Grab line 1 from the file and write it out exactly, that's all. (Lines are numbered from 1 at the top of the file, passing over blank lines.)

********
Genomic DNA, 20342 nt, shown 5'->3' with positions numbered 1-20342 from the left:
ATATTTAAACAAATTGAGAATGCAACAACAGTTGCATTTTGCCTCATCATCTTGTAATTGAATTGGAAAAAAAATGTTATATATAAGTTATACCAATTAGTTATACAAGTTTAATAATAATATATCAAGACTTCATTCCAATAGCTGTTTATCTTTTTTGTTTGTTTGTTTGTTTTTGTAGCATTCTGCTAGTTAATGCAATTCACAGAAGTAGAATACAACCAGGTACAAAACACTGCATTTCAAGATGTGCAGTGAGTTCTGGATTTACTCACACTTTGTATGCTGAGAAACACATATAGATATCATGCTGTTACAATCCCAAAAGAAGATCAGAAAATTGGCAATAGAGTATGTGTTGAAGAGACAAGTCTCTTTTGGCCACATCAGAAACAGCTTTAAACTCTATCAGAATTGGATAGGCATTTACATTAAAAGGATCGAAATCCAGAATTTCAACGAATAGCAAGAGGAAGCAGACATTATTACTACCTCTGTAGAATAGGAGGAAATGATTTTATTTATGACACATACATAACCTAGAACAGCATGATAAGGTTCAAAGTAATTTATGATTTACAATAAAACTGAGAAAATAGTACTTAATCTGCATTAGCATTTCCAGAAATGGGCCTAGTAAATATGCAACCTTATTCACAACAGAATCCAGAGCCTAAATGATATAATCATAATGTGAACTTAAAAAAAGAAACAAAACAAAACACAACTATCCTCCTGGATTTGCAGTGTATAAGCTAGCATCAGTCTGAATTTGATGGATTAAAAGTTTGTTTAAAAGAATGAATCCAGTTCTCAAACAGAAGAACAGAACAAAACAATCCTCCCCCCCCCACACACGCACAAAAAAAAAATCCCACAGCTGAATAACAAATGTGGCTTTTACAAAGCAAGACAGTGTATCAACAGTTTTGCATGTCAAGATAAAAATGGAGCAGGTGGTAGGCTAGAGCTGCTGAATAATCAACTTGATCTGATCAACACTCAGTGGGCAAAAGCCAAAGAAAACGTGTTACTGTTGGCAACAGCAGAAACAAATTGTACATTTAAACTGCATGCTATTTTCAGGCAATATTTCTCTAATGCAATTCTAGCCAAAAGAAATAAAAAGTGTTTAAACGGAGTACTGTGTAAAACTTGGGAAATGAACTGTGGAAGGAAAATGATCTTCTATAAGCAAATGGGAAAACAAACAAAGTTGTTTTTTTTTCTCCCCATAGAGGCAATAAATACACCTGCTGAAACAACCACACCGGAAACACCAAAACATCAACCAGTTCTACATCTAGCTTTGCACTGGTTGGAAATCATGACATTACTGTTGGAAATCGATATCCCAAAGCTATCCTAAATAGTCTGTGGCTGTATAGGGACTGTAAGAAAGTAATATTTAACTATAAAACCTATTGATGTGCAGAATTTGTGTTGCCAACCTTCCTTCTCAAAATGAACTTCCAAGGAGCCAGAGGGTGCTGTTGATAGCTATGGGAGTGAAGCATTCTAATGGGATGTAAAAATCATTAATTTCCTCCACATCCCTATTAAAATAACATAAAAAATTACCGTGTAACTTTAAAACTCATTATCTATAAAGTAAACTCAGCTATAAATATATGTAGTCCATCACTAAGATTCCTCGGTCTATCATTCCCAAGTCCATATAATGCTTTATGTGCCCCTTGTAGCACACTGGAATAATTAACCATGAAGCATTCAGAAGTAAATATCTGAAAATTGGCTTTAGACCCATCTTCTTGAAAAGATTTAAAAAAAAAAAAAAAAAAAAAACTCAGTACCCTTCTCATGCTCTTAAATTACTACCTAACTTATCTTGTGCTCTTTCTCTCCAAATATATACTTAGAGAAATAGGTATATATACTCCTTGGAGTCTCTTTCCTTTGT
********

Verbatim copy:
Genomic DNA, 20342 nt, shown 5'->3' with positions numbered 1-20342 from the left: